Thursday, April 12, 2012

HBO: GIRLS (Or a Generation and its Discontents)—By Ryan Lattanzio

The sometimes painful, sometimes funny world of twenty-something sex is Lena Dunham's specialty, and her new HBO series Girls is the 25-year-old woman at the height of creative powers. She really is the voice of her generation, as her character Hannah, an unpaid intern at a New York publishing house, tells her skeptical parents. "Or at least a voice, of a generation." Dunham's self-deprecation is also her signature, and this self-consciousness is what raises Girls above an outmoded series like Sex and the City. And as much as I have endlessly enjoyed Michael Patrick King's mythic comedy, Dunham's show feels like a manifesto for Gen-Y. It's one for all the misanthropes out there who've worked for free, had a lot of sad sex and tried to navigate a society indifferent to their fashionable pessimism—and humanities degrees.

In 2010, Dunham was the toast of the town, having directed her debut feature Tiny Furniture, in which she also starred, about a recent Oberlin film studies grad who returns to New York to move back in with her bohemian artist mother and harpy, overachieving younger sister. Girls treads with equal deft in the terrain of post-undergraduate malaise, with more warmth and less affectation. But Dunham's worldview isn't a completely hopeless one.

As a writer, director, artist and actress, Dunham is a masochist of the margins. She revels in her cynical temperament but also uses it as the means for a weirdly empowering, body-positive narrative. Dunham / Hannah loves darkness, but beneath her blasé exterior is an admirable sense of self-esteem. She knows herself, what she is and isn't capable of. Hannah has no "Special Skills," as she puts it in resume parlance, but her feelings of social uselessness are the makings of great art.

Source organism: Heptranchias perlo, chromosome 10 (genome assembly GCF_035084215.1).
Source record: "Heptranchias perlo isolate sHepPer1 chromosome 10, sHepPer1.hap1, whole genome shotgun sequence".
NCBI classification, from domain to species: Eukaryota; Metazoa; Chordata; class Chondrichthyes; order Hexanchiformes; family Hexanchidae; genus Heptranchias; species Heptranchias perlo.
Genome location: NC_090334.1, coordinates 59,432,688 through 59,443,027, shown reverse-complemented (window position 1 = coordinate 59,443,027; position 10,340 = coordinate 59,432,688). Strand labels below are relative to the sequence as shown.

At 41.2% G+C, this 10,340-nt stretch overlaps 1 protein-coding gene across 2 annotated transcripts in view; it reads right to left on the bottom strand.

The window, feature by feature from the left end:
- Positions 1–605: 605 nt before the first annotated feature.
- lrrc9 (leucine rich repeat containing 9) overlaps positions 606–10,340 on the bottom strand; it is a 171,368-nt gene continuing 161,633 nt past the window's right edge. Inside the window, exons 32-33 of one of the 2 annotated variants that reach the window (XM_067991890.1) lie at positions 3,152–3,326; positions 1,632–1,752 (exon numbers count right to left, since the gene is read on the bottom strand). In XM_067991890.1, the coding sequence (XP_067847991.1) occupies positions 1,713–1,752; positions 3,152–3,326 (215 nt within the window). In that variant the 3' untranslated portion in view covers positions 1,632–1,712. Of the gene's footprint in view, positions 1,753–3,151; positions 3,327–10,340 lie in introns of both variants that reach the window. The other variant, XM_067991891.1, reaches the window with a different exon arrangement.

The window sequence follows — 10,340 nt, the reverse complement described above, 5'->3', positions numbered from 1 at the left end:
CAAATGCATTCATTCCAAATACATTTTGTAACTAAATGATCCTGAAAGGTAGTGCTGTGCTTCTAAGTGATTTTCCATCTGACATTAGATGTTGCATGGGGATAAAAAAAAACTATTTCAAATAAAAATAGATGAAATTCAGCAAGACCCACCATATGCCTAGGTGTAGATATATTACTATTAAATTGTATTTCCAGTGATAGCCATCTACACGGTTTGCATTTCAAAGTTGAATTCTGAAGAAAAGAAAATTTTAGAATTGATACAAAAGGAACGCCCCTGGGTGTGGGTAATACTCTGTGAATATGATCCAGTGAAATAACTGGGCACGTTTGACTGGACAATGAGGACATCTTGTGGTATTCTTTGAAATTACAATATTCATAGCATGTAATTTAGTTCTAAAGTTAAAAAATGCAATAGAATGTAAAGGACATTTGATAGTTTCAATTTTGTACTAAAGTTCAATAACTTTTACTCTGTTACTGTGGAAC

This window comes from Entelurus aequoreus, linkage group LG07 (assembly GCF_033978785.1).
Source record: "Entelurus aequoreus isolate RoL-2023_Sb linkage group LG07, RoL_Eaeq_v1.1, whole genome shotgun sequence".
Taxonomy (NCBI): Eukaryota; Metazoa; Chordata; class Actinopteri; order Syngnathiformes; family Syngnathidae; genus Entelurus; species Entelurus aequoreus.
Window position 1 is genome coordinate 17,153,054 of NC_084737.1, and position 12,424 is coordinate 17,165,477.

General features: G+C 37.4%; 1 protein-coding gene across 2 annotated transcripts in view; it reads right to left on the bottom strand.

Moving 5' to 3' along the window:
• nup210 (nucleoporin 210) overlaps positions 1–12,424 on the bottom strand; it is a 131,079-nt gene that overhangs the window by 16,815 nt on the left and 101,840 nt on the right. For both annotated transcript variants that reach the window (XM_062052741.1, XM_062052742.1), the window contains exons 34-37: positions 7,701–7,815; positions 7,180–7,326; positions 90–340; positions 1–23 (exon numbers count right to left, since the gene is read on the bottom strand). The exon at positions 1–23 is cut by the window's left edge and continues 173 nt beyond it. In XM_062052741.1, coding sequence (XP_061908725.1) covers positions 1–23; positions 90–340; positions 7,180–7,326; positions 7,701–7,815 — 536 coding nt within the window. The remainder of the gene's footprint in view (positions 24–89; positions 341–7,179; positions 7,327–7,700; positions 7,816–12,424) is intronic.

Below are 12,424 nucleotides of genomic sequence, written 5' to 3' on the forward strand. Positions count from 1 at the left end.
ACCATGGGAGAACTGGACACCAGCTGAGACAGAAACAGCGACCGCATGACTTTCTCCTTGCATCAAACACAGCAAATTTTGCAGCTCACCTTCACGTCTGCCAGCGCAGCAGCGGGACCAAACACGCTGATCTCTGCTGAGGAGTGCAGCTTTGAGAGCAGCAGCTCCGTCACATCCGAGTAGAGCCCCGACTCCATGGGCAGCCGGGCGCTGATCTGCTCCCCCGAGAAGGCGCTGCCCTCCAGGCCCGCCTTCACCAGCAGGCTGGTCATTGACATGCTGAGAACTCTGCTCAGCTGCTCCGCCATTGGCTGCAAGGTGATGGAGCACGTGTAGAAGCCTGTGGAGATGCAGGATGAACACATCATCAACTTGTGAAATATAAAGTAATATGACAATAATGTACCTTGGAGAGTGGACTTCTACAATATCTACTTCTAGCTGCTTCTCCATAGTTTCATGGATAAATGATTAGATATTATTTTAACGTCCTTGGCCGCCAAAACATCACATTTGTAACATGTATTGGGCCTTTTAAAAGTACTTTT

The Judd Apatow-produced Girls, which airs this Sunday (April 15, 2012), concerns Hannah (Dunham) and her gal-pals Marnie (Allison Williams), Jessa (Jemima Kirke) and Shoshanna (Zosia Mamet), who all lead lives of sexual and personal frustration in New York. There's no Carrie, Samantha, Miranda or Charlotte here. Dunham does away with comfortable archetypes, though her women are also lovably flawed. Unlike the Sex and the City girls, each of whom corresponds with a particular feminist (or not) position of the Y2K era, these Girls aren't so easily categorized. Their philosophies and issues often overlap, and the banter isn't as harmoniously timed as the SATC ladies' sex-glutted conversations at breakfast. But I'll stop comparing those shows. They are entirely different, and it would be an injustice to Dunham to suggest otherwise. Still, she has obviously seen the show as many times as I have.

Though Hannah chafes against her upper-middle-class privilege, she is unafraid to acknowledge how it inevitably enables her smart, quippy brand of self-loathing. My personal favorite line from the pilot ("It costs a lot of money to look this cheap") perfectly expresses the angst that comes with vintage-clothing-clad entitlement. Dunham is so good at these kinds of quick-witted maxims.

Like her character Aura in Tiny Furniture, Dunham's Hannah puts herself in degrading sexual situations. Her obtuse, self-important fuck buddy—an actor/carpenter—is a total dud, but trouble-loving Hannah willingly takes his verbal abuse. Maybe it will make for good memoir-writing material. She's writing one of those, a series of personal essays, which is one of the show's shrewdest, most of-the-moment bits of satire.

But it's not just erotic freedom that makes the girls in Dunham's harem the modern women of the times. Hannah bemoans her unpaid internship; Marnie is disenchanted with her doting boyfriend of four years and Jessa is a world traveling free spirit whose transitory life is thrown into confusion over a pregnancy scare. These age-related existential problems might not work for older audiences who "couldn't be paid to be 24 again," as Hannah's gynecologist says. But for someone with a pending liberal arts diploma and a general sense of "what the hell do I do now?" this series really spoke to me. I finally feel like I'm getting a real representation of my generation and its discontents onscreen.

Lately, I'd almost venture to say that TV is better than the movies. What elevates Girls above its sistren of gender-politics-flouting comedies is how cinematic, and hilariously tragic, this show really feels. And it feels real. Two episodes in, and I'm ready to tout Girls from the ramparts. Lena Dunham, here is my white flag.

No comments: